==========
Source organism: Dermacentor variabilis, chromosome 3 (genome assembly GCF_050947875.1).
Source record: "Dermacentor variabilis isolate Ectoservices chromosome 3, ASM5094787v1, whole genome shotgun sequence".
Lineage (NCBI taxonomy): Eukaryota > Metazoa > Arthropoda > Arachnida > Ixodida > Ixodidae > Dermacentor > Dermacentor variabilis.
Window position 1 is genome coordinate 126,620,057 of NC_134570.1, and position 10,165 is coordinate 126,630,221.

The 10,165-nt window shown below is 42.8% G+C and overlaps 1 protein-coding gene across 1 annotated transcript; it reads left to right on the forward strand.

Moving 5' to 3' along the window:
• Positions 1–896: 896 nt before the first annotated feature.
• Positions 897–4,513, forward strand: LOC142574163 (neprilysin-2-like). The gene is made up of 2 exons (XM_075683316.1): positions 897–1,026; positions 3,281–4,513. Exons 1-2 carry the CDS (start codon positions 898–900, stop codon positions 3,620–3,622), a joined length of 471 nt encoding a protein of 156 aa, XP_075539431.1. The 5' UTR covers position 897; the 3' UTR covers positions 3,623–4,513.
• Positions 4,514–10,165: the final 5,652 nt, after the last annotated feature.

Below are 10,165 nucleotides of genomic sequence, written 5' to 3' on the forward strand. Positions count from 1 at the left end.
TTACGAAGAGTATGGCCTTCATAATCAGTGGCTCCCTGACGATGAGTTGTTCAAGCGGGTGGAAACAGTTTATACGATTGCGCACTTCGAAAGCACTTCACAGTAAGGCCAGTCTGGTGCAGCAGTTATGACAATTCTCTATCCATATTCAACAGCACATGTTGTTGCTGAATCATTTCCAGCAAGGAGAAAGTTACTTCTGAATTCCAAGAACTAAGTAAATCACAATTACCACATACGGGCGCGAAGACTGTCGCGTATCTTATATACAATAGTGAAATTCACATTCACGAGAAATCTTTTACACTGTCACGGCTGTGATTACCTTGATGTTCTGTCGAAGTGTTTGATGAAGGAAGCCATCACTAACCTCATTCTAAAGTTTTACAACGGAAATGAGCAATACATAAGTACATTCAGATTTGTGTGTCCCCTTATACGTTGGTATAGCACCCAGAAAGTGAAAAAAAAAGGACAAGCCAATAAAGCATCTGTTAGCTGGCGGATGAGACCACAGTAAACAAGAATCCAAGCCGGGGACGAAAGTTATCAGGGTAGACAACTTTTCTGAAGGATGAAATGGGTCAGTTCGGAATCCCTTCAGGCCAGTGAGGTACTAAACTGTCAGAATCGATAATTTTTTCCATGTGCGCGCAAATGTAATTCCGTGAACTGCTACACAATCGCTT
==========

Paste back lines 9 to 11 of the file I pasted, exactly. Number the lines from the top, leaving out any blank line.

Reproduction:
• Positions 4,514–10,165: the final 5,652 nt, after the last annotated feature.

Below are 10,165 nucleotides of genomic sequence, written 5' to 3' on the forward strand. Positions count from 1 at the left end.
TTACGAAGAGTATGGCCTTCATAATCAGTGGCTCCCTGACGATGAGTTGTTCAAGCGGGTGGAAACAGTTTATACGATTGCGCACTTCGAAAGCACTTCACAGTAAGGCCAGTCTGGTGCAGCAGTTATGACAATTCTCTATCCATATTCAACAGCACATGTTGTTGCTGAATCATTTCCAGCAAGGAGAAAGTTACTTCTGAATTCCAAGAACTAAGTAAATCACAATTACCACATACGGGCGCGAAGACTGTCGCGTATCTTATATACAATAGTGAAATTCACATTCACGAGAAATCTTTTACACTGTCACGGCTGTGATTACCTTGATGTTCTGTCGAAGTGTTTGATGAAGGAAGCCATCACTAACCTCATTCTAAAGTTTTACAACGGAAATGAGCAATACATAAGTACATTCAGATTTGTGTGTCCCCTTATACGTTGGTATAGCACCCAGAAAGTGAAAAAAAAAGGACAAGCCAATAAAGCATCTGTTAGCTGGCGGATGAGACCACAGTAAACAAGAATCCAAGCCGGGGACGAAAGTTATCAGGGTAGACAACTTTTCTGAAGGATGAAATGGGTCAGTTCGGAATCCCTTCAGGCCAGTGAGGTACTAAACTGTCAGAATCGATAATTTTTTCCATGTGCGCGCAAATGTAATTCCGTGAACTGCTACACAATCGCTT